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Dockerfile Temp workaround for RAPIDS shared lib issues (#2066) Dec 9, 2018 Temp workaround for RAPIDS shared lib issues (#2066) Dec 9, 2018

Rapids AI notebook

This Dockerfile builds an image that is derived from the current RAPIDS image but which is compatible for launching from the Kubeflow JupyterHub. RAPIDS uses NVIDIA CUDA for high-performance GPU execution, exposing that GPU parallelism and high memory bandwidth through user-friendly Python interfaces. RAPIDS provides several Python API including cuDF, a GPU DataFrame library with a pandas-like API, and cuML, a GPU-accelerated library of machine learning algorithms.


  • Pascal or better GPU (e.g., Tesla-P100), ideally with 32 GB
  • CUDA 9.2 or higher
  • NVIDIA driver 396.44 or higher

The image includes sample notebooks for cuML and cuDF within the sub-directories under /rapids.

To build the image run:

docker build --pull -t kubeflow-rapidsai-notebook:latest .

Specify whatever repo and image tag you need for your purposes.

cuDF E2E notebook

The demonstration of the cuDF API in E2E.ipynb performs intensive ETL of Fannie Mae mortgage data that can be downloaded into your notebook. The defaults in the notebook use 8 dask workers (for 8 GPU) and assumes mortgage data for 16 years partitioned across 16 files. This configuration may exceed the capabilities of what you actually have available for GPU count and GPU RAM. Simply change the defaults in notebook cells 2 and 4 to match workers to available GPU and use a reduced span of years and partitions from the mortgage dataset.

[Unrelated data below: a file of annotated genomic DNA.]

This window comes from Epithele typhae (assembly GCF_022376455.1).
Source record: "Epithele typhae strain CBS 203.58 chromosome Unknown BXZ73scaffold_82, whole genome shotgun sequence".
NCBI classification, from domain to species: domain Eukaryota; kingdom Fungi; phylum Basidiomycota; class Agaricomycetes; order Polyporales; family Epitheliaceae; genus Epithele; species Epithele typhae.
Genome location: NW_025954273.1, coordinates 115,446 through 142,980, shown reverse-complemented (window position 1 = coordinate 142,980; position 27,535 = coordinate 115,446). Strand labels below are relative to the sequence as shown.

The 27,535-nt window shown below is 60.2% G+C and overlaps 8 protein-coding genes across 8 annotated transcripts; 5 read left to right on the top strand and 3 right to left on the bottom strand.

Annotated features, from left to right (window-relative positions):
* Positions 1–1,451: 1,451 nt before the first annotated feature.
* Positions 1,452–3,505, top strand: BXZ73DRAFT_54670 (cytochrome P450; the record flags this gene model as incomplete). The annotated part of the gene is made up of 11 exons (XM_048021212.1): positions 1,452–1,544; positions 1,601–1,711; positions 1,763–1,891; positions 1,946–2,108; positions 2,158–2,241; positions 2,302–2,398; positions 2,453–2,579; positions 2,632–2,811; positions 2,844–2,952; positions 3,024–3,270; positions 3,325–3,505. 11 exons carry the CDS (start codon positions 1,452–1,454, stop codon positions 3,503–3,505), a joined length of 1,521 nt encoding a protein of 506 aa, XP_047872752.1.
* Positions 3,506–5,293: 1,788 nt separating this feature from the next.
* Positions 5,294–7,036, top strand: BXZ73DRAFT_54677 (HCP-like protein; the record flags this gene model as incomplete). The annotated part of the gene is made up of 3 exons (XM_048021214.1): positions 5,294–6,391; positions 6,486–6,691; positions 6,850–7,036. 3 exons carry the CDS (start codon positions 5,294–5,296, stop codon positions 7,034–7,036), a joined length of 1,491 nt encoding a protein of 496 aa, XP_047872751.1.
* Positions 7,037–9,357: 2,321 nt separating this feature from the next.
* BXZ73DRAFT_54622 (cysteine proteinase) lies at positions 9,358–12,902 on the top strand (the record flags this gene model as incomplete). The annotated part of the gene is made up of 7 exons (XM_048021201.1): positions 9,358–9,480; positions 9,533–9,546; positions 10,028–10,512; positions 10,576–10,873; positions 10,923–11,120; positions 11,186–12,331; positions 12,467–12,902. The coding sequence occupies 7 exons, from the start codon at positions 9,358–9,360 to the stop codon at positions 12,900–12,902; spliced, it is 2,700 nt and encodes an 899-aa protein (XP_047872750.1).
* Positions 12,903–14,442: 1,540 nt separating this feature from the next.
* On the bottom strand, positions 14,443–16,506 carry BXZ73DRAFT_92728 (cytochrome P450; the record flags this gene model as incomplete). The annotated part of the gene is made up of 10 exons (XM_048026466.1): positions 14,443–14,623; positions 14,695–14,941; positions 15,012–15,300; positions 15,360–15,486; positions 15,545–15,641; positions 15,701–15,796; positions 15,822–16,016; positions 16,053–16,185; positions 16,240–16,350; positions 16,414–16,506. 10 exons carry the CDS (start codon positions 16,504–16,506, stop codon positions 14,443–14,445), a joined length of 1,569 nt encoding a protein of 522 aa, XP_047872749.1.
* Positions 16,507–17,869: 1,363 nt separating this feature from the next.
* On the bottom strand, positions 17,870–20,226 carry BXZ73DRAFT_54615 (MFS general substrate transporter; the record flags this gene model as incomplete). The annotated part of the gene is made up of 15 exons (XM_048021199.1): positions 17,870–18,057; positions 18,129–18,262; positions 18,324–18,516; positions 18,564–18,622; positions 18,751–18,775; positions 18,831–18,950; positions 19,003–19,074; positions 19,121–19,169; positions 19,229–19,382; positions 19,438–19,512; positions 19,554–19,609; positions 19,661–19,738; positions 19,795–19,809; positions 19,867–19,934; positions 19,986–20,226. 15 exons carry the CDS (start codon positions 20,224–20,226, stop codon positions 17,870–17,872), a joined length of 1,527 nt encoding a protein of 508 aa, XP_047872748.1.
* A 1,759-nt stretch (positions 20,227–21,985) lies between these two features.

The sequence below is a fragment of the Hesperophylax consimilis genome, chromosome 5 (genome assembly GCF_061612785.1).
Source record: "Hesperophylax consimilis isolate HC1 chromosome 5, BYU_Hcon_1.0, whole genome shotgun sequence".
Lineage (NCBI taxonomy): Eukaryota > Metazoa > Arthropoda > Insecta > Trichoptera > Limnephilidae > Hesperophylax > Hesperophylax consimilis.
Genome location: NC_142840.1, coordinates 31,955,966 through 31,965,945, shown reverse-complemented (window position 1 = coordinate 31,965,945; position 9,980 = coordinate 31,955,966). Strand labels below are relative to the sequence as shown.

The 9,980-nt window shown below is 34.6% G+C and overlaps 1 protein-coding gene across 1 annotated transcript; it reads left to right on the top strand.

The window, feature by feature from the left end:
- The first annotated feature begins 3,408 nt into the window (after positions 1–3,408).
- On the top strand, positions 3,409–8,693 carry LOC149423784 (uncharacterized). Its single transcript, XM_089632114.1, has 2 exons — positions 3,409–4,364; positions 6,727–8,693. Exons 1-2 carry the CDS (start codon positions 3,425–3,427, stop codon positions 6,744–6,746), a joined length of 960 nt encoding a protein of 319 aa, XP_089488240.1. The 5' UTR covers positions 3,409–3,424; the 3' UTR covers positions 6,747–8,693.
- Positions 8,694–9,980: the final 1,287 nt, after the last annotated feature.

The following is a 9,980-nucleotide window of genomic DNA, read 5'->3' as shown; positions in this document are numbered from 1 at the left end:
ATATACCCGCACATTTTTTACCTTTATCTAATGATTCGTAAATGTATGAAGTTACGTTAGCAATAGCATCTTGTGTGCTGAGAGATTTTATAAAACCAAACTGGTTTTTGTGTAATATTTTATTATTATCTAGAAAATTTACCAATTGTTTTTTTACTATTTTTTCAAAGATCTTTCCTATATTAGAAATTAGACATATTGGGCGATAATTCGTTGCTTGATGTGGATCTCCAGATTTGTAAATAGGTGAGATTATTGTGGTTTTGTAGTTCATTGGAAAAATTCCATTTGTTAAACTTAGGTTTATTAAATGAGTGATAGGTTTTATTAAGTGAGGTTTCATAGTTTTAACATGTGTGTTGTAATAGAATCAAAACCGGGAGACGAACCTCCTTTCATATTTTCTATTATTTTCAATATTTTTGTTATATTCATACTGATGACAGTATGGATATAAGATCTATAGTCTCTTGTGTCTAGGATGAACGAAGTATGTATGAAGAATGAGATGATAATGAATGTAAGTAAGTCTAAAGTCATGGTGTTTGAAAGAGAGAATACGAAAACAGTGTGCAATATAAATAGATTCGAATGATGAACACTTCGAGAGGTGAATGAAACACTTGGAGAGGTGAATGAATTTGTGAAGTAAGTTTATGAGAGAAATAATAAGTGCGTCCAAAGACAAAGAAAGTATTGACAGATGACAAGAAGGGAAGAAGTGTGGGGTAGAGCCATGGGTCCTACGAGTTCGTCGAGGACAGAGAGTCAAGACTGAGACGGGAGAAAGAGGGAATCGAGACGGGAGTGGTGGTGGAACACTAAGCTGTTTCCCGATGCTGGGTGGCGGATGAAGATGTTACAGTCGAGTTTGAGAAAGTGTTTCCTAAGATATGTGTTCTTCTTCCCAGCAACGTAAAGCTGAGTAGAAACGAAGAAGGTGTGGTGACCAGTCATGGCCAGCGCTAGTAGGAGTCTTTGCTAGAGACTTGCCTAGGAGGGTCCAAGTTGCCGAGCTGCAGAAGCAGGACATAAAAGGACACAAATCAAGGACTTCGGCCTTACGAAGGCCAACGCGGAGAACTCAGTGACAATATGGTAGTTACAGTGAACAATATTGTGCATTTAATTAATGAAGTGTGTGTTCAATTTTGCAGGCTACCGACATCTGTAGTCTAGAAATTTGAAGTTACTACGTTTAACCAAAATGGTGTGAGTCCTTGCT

GKE deployment notes


It is possible to run this image with the latest NVIDIA drivers available, even if they are not installed yet in GKE. You need to login into your Kubeflow GKE cluster and apply this daemonset for the installation of the desired NVIDIA drivers. You must add the following environment variables to the init container in the daemonset YAML:

          - name: NVIDIA_DRIVER_VERSION
            value: "410.79"
            value: "1"

Once you have applied the new daemonset, you must recycle the GPU nodes in your cluster. Note this is just a temporary solution until such time that newer NVIDIA drivers are added to GKE, and in fact may no longer be applicable at some point in the future.


When deploying this Kubeflow image to GKE, you will need to ensure that the /etc/ is updated after launch in order to use the cuDF Python API. Simply open a terminal in JupyterHub and execute ldconfig. Permissions have been modified in this image to allow the update by the jovyan user. cuDF provides shared libs that are currently unable to dynamically resolve their CUDA dependencies from the LD_LIBRARY_PATH alone.